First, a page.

A Beacon of Hope
Recruiting must be an interesting job. When I was last looking for work, over a year ago, I remember encountering several kinds of recruiters. Some were good, some were bad, and one was down right awesome! As I reflected on the value of different positions, I found myself thinking back to my feelings then.
Recruiters were the voice and face of the company's I was looking at. All I knew about my standing came from or through them. Some of them treated me with kindness, helping me to understand the plan. These inspired confidence. Others seemed to have no time. I felt serialized in our exchanges. 'What does Candidate#18A347 need now!?!'
I found that my opinion of the company shaped by my interactions with their recruiters. At the time, I though I was extrapolating the company's system. If their recruiter behaves like this, then they must not appreciate of their people. If they do that, then they cherish their people! Of course, that's not accurate. The behavior of a single recruiter cannot speak for a whole company ... can it?
At the time of my last search, I had survived a massive layoff, and was expecting the other shoe to drop at any moment. I was stressed. The passion for my craft was suffering. I felt exhausted. And this is why I recall so clearly one recruiter in the crowd.
Like others, they carried a spark of hope with them. After all I was looking for work! But I had grown tired with the mess, and the frustration of hopes dashed. And so we began talking.
They asked questions. Thought-provoking questions. Questions about the way I handled problems, about the way I thought. It was different. No other recruiter had ever asked me questions like these. I enjoyed the challenge.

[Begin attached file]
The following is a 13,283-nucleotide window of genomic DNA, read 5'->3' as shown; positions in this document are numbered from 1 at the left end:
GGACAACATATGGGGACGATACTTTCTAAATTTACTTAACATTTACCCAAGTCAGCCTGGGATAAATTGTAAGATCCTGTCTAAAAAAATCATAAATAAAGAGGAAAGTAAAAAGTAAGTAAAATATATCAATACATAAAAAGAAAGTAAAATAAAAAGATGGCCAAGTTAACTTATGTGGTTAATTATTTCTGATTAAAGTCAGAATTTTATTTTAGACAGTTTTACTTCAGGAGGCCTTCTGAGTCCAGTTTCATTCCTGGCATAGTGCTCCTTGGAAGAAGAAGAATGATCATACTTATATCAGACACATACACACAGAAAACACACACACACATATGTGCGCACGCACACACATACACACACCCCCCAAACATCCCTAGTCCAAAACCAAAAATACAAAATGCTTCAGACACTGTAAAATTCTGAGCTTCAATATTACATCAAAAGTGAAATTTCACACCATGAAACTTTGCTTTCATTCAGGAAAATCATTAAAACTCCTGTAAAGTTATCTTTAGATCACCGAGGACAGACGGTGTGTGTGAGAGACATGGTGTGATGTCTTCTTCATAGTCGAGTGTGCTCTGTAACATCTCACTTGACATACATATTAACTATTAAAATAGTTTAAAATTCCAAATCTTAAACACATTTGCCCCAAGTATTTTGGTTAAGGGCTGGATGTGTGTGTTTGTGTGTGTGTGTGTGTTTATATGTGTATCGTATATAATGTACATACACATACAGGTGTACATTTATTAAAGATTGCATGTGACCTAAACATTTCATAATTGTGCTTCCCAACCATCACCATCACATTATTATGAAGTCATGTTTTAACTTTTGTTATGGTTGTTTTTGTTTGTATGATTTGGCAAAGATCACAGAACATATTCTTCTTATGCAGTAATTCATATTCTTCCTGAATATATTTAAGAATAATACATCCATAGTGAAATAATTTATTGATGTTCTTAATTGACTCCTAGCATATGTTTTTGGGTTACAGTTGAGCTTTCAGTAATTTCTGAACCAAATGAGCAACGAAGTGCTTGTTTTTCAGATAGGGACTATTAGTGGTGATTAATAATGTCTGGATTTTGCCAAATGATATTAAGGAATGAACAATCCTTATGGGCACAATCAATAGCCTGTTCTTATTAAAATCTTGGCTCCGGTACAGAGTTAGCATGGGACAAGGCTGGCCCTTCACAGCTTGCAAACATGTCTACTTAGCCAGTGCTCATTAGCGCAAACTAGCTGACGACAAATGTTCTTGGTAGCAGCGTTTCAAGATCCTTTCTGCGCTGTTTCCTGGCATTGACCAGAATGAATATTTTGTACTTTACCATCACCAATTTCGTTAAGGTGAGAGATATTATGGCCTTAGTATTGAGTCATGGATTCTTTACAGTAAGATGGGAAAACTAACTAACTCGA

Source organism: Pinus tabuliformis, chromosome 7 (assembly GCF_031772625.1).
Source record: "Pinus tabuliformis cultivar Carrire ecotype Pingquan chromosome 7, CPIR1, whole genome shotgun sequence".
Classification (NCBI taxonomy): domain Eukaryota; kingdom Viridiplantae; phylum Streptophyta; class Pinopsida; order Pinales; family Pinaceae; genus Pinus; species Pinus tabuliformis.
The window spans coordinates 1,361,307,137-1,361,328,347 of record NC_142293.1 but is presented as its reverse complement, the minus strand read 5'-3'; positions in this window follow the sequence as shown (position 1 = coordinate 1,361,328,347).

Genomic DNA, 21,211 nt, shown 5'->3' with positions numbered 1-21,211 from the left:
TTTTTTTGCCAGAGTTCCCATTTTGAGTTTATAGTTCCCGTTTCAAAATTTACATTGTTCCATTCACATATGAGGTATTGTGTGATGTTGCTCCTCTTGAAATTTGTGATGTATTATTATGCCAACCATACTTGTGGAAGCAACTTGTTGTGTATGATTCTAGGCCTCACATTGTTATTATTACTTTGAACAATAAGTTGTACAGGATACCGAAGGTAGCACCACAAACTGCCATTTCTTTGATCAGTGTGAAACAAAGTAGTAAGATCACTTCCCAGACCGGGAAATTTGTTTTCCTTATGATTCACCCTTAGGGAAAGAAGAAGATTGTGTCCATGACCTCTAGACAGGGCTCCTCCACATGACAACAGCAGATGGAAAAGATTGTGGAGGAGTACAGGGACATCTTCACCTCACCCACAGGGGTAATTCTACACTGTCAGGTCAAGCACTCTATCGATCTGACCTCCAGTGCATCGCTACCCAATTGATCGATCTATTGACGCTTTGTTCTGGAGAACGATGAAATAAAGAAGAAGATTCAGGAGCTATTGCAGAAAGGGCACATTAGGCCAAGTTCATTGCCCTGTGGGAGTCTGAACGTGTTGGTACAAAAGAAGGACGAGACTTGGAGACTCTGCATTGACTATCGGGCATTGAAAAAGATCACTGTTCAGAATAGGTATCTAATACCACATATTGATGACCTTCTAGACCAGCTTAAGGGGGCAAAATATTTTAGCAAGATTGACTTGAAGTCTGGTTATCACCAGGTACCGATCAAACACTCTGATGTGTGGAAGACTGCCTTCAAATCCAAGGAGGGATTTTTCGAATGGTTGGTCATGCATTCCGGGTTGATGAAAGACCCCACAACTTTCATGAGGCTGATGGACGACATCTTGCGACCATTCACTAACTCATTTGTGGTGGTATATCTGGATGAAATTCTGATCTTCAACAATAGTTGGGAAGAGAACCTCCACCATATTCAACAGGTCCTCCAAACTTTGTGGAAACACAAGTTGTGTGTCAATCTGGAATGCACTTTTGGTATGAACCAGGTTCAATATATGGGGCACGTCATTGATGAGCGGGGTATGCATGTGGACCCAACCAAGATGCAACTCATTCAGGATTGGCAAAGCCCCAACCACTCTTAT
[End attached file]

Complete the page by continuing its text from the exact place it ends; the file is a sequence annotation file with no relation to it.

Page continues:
As we spoke, I began to feel this recruiter understood my motivations and my needs better any had before. Even those recruiters I was talking to at the the same week felt clueless compared to them.
I felt heard. And I am certain they heard my concern as we spoke. They offered me details on their interviewing process I hadn't yet asked for. They let me know exactly who, would be screening and interviewing me. Not a random name, but their LinkedIn profiles. I learn about my interviewer. That kindness alone made the process more human and far less mechanical!
All was going well, when Harvey hit. After my family and I survived the storm, I worried. Not only about my extended family but also about the possible future job I had worked so hard on. I didn't want to lose hope again. So I reached out... to see if they remembered me.
After the initial re-assurances from the recruiter, we got to talking. They shared details about how the Houston Office was. Many employees were working in a sister office in Dallas. And they, the recruiter, had personally been working remote. We shared the tales of our flight, including how the recruiter's dogs were faring. They were personable, and they were communicative.
I knew where I stood. I knew what had stalled the process, and I still believed in them. The recruiter had built a bank of trust in a mere few weeks! The day I got the call, that Improving was making me an offer, I did not withhold my exuberance. I knew the recruiter was celebrating with me.
One kind, human recruiter cut noise in a frustrating job search. It was like find the lighthouse in a drowning storm. They forged a connection. They listened. Even when a natural disaster swept through, they spoke with me. Because of this recruiter, I trusted Improving before I ever stepped foot into their offices. I am thankful, and I have a deep respect for the kind faces and voices of Improving today. One recruiter can make the difference to the candidate, and they are the first experience the candidate has with the Company's culture. Does your Culture shine through?